“We must ensure the safety of the British public.” These were the words Grant Shapps used as he stood at the despatch box of the House of Commons, introducing legislation to limit the right to strike for doctors, nurses, firefighters and various others.
We must ensure the safety of the British public. That is widely understood to be the first – and to a certain extent the only – job of government. If a government can’t ensure the safety of the people, then it will cease to be a government at the next available opportunity.
And so we turn, at this point, to figures published today by the Office for National Statistics. In the week that ended on 30 December 2022, 9,517 deaths were registered in England and Wales. That is fully 20 per cent above the five-year average. One thousand, six hundred excess deaths that cannot easily be explained.
Death is really one of the key indices on which you can measure how your government is getting on in its key job of ensuring the safety of the public. Dying is, after all, one of the most unsafe things you can do. Or calling 999 because you’ve got chest pains, only to be told you’re better off driving yourself to hospital, and then crashing the car in the hospital car park because you’ve gone into cardiac arrest: that’s the kind of thing that really puts bungee jumping in New Zealand in the shade. Yet that’s exactly what happened earlier this week, in this, still one of the richest countries in the world.
At least, that’s according to a stressed and depressed ambulance dispatcher who spoke anonymously to the BBC. He, like others, is on the verge of leaving his job because he can’t cope with the misery of it. Of taking calls from people in desperate need of emergency assistance but telling them they’ll have to wait because all of his ambulances are queued up outside hospitals, and paramedics are coming and going from them, swapping in and out of 12-hour shifts, just waiting – waiting – for the patient lying in the ambulance to be taken into the hospital.
That has been the life of paramedics every day for months. Well, not quite every day, possibly. Because for two days this winter, a limited number of ambulance trusts have gone on limited strikes, and some of them have further action planned for later this month.
And so, in wanders Shapps, to announce: “We must ensure the safety of the British public.’” Announcing, in those words, his government’s staggering failure.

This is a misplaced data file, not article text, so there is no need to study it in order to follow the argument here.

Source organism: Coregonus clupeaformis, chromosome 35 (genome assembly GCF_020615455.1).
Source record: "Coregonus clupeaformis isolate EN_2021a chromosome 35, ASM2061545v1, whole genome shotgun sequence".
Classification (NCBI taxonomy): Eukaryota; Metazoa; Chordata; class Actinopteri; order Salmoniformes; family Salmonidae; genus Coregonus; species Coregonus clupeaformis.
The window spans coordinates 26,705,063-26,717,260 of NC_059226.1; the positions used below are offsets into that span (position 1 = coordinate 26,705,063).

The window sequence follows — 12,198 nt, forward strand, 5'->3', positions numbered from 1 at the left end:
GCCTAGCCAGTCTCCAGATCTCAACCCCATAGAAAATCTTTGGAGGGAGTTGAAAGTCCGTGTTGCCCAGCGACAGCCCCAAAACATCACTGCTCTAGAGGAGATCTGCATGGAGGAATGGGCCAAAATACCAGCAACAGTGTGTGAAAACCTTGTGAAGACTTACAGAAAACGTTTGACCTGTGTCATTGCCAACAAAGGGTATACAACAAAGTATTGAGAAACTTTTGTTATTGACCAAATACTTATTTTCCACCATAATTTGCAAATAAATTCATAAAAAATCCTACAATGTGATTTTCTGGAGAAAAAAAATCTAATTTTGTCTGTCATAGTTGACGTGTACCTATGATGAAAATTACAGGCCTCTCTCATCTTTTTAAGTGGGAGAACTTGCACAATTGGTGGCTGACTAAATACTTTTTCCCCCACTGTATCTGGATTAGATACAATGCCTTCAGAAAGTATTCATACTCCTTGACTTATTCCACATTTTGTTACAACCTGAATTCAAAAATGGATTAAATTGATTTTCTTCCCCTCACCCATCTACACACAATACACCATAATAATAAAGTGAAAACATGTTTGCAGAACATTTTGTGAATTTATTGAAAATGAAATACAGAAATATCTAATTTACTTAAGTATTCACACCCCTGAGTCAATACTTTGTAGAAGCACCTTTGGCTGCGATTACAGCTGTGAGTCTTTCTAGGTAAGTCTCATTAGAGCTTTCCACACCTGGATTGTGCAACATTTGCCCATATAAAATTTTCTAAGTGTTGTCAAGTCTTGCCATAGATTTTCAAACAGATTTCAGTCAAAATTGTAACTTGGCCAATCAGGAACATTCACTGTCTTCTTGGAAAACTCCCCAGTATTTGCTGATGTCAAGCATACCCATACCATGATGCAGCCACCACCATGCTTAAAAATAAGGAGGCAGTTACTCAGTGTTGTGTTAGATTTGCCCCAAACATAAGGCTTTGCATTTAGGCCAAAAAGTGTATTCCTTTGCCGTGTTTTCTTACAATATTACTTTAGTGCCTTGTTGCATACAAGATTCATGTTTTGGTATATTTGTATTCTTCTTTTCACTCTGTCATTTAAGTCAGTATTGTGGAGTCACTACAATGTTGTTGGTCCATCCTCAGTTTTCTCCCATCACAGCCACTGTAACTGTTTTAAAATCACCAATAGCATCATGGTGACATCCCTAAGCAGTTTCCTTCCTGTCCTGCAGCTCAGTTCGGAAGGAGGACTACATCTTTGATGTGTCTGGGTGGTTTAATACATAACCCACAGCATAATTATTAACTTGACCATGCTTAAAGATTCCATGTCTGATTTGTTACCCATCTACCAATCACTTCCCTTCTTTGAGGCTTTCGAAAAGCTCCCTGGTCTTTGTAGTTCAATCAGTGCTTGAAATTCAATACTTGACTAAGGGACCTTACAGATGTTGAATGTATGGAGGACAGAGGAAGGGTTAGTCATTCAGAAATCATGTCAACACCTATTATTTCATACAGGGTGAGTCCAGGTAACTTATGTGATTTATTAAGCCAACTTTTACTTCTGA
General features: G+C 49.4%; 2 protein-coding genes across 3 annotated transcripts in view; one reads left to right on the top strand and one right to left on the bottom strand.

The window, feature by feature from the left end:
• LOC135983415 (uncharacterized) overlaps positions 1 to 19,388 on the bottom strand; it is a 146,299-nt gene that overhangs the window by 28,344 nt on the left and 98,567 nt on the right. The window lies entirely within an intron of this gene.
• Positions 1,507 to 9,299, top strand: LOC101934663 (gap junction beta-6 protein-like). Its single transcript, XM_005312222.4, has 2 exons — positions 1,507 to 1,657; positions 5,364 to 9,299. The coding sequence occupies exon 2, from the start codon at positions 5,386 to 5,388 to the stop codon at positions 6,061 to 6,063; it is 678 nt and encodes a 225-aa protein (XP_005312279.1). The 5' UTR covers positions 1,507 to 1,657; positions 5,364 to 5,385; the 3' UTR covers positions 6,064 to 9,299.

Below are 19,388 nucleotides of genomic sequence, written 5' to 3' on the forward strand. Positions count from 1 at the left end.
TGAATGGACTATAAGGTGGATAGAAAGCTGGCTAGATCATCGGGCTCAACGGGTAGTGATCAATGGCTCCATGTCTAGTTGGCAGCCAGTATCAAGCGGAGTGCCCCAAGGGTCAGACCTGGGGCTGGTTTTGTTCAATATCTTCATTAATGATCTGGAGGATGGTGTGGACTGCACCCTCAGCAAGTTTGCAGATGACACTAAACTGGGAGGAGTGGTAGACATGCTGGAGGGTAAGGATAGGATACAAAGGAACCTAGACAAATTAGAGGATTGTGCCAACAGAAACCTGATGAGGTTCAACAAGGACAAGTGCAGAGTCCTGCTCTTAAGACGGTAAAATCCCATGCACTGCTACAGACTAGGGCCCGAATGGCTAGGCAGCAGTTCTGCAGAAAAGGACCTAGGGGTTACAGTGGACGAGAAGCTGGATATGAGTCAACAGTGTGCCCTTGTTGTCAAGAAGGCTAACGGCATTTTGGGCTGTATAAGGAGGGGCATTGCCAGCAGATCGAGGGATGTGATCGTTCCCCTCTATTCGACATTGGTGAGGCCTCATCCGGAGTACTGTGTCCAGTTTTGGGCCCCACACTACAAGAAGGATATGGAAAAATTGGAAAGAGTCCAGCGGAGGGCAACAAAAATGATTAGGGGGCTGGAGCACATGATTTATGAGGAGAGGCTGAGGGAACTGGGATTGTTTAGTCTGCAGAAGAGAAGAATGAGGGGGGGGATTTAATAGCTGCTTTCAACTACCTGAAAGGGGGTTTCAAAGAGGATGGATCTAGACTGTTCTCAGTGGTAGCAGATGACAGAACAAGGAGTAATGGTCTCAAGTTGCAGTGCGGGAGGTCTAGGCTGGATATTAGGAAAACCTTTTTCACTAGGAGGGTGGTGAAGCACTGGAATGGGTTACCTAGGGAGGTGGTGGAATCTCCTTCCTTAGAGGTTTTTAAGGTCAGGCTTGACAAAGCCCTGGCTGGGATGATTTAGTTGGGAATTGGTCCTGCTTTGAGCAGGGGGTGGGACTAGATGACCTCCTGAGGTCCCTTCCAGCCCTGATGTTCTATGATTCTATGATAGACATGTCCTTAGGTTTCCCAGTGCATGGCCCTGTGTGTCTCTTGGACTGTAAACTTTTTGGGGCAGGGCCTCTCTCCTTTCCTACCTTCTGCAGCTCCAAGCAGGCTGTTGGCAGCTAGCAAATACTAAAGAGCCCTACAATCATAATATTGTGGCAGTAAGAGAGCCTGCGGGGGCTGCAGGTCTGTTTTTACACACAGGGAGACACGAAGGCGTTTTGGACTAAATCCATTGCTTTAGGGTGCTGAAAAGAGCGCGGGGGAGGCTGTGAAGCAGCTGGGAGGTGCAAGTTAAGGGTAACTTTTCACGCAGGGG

Anyone who pays even passing attention to the news has not gone more than two minutes, seemingly for months, without hearing yet another NHS horror story. Of cardiac patients sitting around in A&E for days on end. Of elderly patients trapped on wards, struggling with illnesses they didn’t have when they arrived. Labour’s Angela Rayner didn’t find it especially difficult to tell Shapps of a constituent of hers who had died waiting for an ambulance; they had not died waiting because the ambulance drivers were striking, but because the ambulance personnel were sitting around wasting their time outside hospitals – wasting other people’s lives, quite literally.
Shapps argued that this legislation is necessary to bring about a “minimum standard of safety”. That it is necessary to bring this country “in line with France, with Germany and Italy”.
So why has it not been done before? If the lack of anti-strike legislation for nurses and firefighters and ambulance drivers is leaving everyone in such grave peril, why would we only get round to introducing it now? Mrs Thatcher wasn’t exactly known for making life easy for strikers, but she didn’t take this apparently crucial action to “ensure the safety of the British public” either. And why not?
The simple answer is because we’ve never needed to. The Royal College of Nursing has never gone on strike before. The last time ambulance workers went on any kind of strike was 30 years ago. Why? Because they actually care about ensuring the safety of the British public. It’s not something they just say they do. They get up every morning and do it.
And half the reason they’re on strike is because the situation has become so hopeless that they find themselves unable to do it.
The trouble the government faces, and will continue to face, is that the British public have worked out precisely who it is that’s not ensuring their safety. And they will be taking appropriate action at the ballot box.